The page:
Fred and Carol


I told the story of Slobber and Tulip, Fred and Carol’s two dogs. It’s a horrible story.

So why did I tell it?

Because this isn’t just a true story about two poor dogs and a dysfunctional marriage. It’s a story that illustrates what our political relationship has become.

Remember in 2009 when the Democratic-majority Congress passed the Affordable Care Act? Just like Fred and Carol. Democratic Fred felt the urgency and opportunity to take care of something that was really important to him.  He discussed it with Republican Carol and Carol was not able to see Democratic Fred’s perspective. Some would argue Carol didn’t even try. Some would argue Fred just wouldn’t listen.  Either way, Democratic Fred felt like he did his best to convince Carol, but in the end, went ahead and passed it without her.

And just this last December (2017), Republican Carol has had her revenge with the Tax Cuts and Jobs Act. With the tables turned and finding herself in power, she didn’t even really feel like addressing Democratic Fred’s concerns because what’s the point? They weren’t going to see eye-to-eye anyway, so might as well just go ahead and pass it.

We have got to stop doing that.  We have to stop passing bills without working together, all together. It’s not good enough to say, “Well, this is for the good of everyone.”  No. That is not okay.

Look, it’s not just Fred who needs to change, it’s Carol too — it’s all of us. How different would things be if we were better listeners, better at openly seeking solutions?  Would it hurt us to consider someone else’s proposal or point of view? Likely the outcome would be much better for everyone.

If I could, I would sit down with Fred and say, “Fred, don’t do anything without Carol’s approval.  Just because she doesn’t see things the way you do doesn’t mean she’s not reasonable or rational. Just because she doesn’t have all the answers doesn’t mean you can just go ahead and do things without her. The results affect both of you, so work it out.”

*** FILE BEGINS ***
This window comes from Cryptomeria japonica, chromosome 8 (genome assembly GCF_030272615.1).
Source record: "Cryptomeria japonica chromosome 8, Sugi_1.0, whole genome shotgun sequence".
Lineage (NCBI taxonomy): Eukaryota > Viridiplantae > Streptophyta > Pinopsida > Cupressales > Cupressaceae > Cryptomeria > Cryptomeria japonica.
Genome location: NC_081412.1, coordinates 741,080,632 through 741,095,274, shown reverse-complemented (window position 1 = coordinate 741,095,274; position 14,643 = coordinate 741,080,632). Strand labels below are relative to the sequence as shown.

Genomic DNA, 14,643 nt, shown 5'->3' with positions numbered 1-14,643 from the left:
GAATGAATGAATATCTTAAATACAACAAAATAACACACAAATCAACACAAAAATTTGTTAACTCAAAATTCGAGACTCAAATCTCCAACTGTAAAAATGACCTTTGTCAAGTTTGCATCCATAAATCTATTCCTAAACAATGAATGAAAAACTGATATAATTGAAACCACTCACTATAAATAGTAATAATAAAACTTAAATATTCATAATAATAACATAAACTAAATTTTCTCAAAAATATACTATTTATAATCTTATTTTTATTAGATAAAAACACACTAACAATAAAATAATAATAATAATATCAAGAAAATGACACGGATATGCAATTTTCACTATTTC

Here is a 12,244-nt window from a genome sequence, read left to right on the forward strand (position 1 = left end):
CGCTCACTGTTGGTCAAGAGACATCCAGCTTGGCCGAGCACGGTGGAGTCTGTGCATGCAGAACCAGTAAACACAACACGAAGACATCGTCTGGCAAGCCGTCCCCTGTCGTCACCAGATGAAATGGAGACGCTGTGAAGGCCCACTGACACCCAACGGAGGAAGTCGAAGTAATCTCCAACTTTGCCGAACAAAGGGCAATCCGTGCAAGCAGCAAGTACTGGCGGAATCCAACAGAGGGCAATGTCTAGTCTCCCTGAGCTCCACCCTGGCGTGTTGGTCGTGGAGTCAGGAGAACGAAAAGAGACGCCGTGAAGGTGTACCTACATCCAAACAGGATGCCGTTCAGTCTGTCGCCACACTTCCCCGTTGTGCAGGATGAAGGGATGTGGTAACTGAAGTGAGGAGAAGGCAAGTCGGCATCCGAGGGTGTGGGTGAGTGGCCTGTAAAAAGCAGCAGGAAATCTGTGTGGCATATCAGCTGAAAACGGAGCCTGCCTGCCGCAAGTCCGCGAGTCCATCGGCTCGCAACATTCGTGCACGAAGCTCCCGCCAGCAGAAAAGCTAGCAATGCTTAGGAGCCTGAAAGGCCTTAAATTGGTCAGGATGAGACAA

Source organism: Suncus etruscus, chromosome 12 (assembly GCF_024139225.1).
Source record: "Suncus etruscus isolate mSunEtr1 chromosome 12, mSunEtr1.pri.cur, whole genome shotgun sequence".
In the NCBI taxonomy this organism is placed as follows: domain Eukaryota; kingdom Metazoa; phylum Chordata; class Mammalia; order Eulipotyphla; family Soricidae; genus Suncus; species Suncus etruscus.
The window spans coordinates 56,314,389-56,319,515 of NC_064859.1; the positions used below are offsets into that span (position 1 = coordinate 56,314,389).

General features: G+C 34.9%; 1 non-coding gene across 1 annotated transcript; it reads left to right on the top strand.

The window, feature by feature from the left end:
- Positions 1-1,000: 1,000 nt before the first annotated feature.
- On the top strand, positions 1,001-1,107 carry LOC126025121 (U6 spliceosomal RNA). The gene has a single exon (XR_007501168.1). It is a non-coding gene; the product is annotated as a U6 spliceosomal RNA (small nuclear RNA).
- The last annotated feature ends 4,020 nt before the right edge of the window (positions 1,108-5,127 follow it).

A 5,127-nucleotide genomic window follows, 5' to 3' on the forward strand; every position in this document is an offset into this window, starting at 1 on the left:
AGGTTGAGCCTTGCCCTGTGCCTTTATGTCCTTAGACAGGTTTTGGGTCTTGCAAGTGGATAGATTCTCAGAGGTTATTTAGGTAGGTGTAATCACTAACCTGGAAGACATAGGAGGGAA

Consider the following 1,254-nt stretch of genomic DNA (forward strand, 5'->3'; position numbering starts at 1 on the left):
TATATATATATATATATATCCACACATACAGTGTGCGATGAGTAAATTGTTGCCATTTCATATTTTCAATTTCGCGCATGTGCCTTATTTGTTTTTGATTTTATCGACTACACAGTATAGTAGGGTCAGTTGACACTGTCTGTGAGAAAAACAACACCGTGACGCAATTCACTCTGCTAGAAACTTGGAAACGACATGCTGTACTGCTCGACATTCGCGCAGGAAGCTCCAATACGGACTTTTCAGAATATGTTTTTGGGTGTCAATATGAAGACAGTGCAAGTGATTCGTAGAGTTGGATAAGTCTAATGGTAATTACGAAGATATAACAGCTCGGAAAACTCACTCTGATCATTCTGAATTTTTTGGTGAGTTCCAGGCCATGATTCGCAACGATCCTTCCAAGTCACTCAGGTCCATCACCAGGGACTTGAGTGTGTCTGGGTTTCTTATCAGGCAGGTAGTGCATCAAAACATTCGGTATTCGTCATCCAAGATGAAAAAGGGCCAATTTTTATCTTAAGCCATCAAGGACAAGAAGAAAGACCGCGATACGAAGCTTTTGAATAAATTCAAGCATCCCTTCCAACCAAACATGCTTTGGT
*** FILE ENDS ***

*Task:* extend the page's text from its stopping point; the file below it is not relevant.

If I could, I would sit down with Carol and say, “Carol. You need to do better at working with Fred.  Simply saying no and waiting for him to come up with a different solution isn’t good enough. Try to see things from his point of view, try to understand his urgency. Demonstrating that you’re an equal partner will give him hope and help him stick with the process until a good solution can be found.”

And to both of them I would say, “Remember that deep down, you both really want the same things. You have more in common than you think.”

*Sigh.  That felt good.  I could feel a little Mom coming out for a minute there, but you know what? Sometimes that’s what we need.


  1. I find it amazing that Emily can demyth politics by likening it to a relationship–people who need to listen to each other and who can work on solutions together.

    I find it very helpful to see politics in that way. It’s a good way to view elected officials and a good way to view voters who want to be involved.

    I would encourage those who want to get involved to reach out to their elected officials and offer their viewpoint(s) on issues important to them and see if a dialogue can get started. We have to start somewhere.


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